You probably already know that John Chambers, chairman and CEO of Cisco Systems, likes big numbers. Today in a keynote at the 2014 International CES in Las Vegas, he may have picked his biggest number ever.
He pegged the value of the evolving Internet of Things (IoT) — or Internet of Everything, as Cisco calls it — at $19 trillion.
The Connected World
First off, if you're not up to speed: The IoT is loosely defined as connections between devices, cities and people. But the IoT is actually a collection of vertical markets and industries — and references the way they will be affected by connected devices and consumers.
Chambers, in his keynote, gave many concrete examples: Cities saving money and increasing revenue by monitoring parking, lighting and water systems; connected homes with smart security and entertainment systems controlled by mobile apps; and eventually smart healthcare through an array of monitoring systems.
Keynotes inevitably devolve into sales pitches, and this one was no exception. There was a product demo of Cisco's Videoscape Snowflake technology and a few infomercials.
But the mission was clear. With Cisco dogged by slow growth and a stagnant share price, it may have been Chambers' biggest pitch in years, and he worked hard to paint a large opportunity. He told the crowd of thousands at the Venetian Hotel that the IoT is bigger than the Internet.
2014 will be a transformational, pivotal point for the Internet of Everything … by 2017, it will be five to 10 times more impactful in one decade than the whole Internet has been," said Chambers. And then he gave the entire opportunity that big, total number: $19 trillion.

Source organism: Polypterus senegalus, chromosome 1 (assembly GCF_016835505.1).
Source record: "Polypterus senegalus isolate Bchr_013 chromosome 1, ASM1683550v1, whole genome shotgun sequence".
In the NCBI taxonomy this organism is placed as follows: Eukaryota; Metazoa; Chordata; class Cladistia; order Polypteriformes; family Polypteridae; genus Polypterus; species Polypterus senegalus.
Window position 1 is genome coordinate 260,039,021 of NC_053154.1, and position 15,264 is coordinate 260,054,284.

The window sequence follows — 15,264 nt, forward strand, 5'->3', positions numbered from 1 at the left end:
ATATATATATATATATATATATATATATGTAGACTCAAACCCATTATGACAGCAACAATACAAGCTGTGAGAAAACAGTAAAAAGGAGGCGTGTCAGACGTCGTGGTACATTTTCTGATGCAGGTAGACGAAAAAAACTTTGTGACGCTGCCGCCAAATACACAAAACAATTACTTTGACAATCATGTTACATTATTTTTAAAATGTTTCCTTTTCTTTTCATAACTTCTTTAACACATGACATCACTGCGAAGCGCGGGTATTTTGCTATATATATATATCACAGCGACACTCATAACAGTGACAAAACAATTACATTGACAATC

What it Means for Cisco
Will the IoT make five to 10 times as much money for Cisco? Investors have reason to be skeptical, as Cisco recently took down its longer-term growth forecasts.
Chambers' vision gives investors an idea of where Cisco hopes to make it's next big bets. It's already created an Internet of Everything business unit, and Chambers said Cisco is making $100 million in investments in IoT startups — a number that will likely grow to be "much more."
Chambers also made it clear that he's very interested in the smart cities market.
Antoni Vives, the deputy mayor of the Spanish city of Barcelona, was a guest speaker during the keynote. He explained how the city is using the IoT to save money on water, sanitation and parking services. How much money is it saving? He said the city has saved $58 million a year using a smart water system, $37.5 million on smart lighting and has increased parking revenue by one third through the use of smart parking meters.
The city "needed a backbone," he explained, "and the Internet of Everything is our backbone."
Focusing on ROI
Chambers made a clear and compelling pitch. By investing in smarter infrastructure, both cities and companies could see a direct return on investment (ROI). And he was armed with numbers to back up that claim.
For example, he said some cities can reduce trash collection costs up to 30 percent by monitoring garbage cans.
He also referenced the huge societal impact that will occur the world gets more wired. By 2015, the numbers of mobile devices and smartphones will exceed the global population. In addition, there will be 77 billion apps — which could mean $5 trillion for the whole IT industry and $19 trillion in economic impact worldwide.
He wasn't too specific about the breakdown of that $5 trillion or $19 trillion. But he was emphatic that he thinks the IoT is the biggest technology opportunity, ever.
"This is a new world of interconnected devices is going to have a lot bigger impact than anything [ever before]."
Title image from the Cisco website.
About the Author
R. Scott Raynovich is an independent author, technology analyst and media consultant. He publishes a blog, The Rayno Report.
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